CONTACT BILL DAY
Attorney Bill Day is just a phone call or an email message away. Call or write today to set up an initial consultation tosee whether your problem has a legal solution. At your initial consultation, Mr. Day will attentively listen to the unique facts of your personal employment problem and provide you with a candid assessment of what steps you can take. Call now at (301) 762-2675 or send an email from the form below.
Please note that any message is not confidential and does not create an attorney-client relationship. Before Mr. Day takes any action on your behalf, you will need to have an initial consultation and enter into a written retainer agreement.
Please use clear, detailed, and descriptive subject lines in any encrypted email, including case names if applicable. The computer cannot search the body of encrypted email, so a searchable subject line is essential to finding messages.
S/MIME Public Key (expires 1//5/2019)
Users who have a digital ID may download the S/MIME Public Key above in order to encrypt email to billday [at] daylawpractice.com. Free Secure Email Certificates are available from Comodo. Microsoft provides instructions on importing keys in Outlook 2007 and Outlook 2013 (People > New Contact > Certificate > Import).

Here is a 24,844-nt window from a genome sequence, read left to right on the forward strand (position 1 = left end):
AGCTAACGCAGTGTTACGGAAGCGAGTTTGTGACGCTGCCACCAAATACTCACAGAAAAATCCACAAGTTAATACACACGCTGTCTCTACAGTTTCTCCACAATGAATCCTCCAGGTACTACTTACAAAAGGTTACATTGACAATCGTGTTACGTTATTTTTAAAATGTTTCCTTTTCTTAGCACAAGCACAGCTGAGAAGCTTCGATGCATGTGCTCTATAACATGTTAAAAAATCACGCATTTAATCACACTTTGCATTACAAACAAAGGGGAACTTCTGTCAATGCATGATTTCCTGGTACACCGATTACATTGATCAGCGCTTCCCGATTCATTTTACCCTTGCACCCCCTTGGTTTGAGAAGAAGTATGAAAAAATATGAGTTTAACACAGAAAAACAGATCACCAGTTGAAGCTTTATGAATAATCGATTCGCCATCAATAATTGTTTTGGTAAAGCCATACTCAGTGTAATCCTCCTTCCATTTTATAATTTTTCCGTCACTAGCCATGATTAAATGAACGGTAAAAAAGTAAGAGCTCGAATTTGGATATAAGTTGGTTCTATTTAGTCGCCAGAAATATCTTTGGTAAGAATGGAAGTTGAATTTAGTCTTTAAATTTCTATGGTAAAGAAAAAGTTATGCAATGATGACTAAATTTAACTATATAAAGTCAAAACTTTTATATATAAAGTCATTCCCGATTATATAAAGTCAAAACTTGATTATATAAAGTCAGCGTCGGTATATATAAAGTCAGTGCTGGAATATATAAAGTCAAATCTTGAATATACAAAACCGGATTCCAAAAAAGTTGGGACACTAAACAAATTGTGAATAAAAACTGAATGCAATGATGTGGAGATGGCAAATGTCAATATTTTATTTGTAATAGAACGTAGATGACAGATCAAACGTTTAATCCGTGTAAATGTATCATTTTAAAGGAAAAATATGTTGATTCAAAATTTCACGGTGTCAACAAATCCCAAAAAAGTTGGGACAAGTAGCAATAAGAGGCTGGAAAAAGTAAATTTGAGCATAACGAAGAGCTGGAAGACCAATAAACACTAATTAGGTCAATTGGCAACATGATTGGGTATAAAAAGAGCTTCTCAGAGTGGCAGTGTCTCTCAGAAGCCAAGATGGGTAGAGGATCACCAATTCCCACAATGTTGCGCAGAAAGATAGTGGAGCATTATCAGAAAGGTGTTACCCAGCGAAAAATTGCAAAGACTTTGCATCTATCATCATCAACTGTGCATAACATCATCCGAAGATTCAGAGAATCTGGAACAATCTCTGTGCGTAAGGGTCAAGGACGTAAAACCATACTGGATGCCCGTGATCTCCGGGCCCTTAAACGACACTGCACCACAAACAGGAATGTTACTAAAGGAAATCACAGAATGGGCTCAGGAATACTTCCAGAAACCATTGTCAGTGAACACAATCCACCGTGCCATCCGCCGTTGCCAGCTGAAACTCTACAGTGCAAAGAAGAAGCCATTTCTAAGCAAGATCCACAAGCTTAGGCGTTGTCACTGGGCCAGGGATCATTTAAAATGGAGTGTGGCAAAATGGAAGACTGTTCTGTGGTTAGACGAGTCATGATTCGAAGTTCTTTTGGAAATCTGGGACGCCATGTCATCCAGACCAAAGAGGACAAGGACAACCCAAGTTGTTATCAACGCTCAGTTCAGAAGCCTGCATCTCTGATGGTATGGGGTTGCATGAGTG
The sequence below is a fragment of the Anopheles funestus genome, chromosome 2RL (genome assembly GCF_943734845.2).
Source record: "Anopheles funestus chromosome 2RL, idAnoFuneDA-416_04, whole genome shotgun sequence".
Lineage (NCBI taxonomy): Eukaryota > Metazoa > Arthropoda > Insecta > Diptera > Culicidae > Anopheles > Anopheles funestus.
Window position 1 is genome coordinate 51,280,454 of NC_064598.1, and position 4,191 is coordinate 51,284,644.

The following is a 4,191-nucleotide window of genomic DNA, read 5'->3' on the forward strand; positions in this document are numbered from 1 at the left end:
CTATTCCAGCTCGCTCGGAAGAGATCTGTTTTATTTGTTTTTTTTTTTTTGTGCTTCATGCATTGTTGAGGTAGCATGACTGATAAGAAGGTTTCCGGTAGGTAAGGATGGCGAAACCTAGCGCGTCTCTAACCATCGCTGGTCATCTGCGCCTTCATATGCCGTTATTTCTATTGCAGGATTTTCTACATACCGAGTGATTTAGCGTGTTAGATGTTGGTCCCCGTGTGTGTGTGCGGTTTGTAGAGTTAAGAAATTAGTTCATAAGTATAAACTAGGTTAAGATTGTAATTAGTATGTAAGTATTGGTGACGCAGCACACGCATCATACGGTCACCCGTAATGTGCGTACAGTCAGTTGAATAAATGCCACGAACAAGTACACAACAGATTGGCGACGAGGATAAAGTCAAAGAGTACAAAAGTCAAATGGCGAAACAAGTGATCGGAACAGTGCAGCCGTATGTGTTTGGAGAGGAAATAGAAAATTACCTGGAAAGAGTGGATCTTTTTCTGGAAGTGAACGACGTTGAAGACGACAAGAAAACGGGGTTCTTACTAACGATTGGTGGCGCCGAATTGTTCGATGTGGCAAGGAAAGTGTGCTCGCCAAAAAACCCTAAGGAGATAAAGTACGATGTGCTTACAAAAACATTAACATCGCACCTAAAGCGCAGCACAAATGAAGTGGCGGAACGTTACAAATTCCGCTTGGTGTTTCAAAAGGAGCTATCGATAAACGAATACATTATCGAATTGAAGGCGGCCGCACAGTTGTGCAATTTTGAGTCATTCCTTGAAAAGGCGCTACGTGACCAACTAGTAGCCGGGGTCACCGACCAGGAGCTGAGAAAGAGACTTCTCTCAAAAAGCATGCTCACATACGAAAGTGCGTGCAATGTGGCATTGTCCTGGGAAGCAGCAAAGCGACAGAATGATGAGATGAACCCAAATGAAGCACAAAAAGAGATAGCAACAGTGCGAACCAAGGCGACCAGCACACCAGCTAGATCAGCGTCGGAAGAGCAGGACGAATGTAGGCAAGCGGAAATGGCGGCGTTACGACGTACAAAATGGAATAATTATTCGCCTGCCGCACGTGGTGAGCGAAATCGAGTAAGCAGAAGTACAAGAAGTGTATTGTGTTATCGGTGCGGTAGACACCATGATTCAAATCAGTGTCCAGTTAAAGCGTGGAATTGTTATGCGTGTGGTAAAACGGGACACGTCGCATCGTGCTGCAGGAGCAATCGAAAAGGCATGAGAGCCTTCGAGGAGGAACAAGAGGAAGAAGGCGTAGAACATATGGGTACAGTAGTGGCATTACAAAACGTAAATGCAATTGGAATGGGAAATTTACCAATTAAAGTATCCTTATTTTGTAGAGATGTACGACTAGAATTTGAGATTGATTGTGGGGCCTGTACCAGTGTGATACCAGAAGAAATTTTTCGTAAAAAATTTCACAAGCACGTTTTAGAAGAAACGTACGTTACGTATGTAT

The free, open source, and cross platform email client Thunderbird is my choice for security, ease of use and flexibility. Thunderbird can be used with both S/MIME and PGP, as described below. Like Outlook, Thunderbird can import S/MIME keys and sign and encrypt email with them.
For law firms, Google and Microsoft have introduced limited S/MIME capabilities for webmail in their enterprise software G Suite and Microsoft Office 365. However, because private keys are hosted on the servers, encryption through webmail does create some security risks.
Key fingerprint = 28 a8 92 b4 5a ff 36 8b 7c 35 aa 2a ac 54 4b 75 b4 34 06 54
PGP Public Key (expires 2/7/2020)
Key fingerprint = 5AB7 5388 692C 871F 328EF739 C24F D0DA D532 073F
PRESERVATION OF EVIDENCE
Parties or potential parties to lawsuits have a duty to preserve all the evidence relevant to their case, including digital evidence. It is a good idea to take precautions to preserve evidence, keep it in a safe place, and provide it to your lawyer when you retain one. Unmarked copies of paper documents, digital files, email, and cell phone data should all be preserved to the best of your ability.
Craig Ball has simple instructions for backing up your iPhone.
If you belong to an organized group that is interested in learning more about your rights in the workplace or about specific employment law issues such as medical leave or accommodation for disabilities, Mr. Day may be available to give a free presentation to your group. Inquire by phone or email.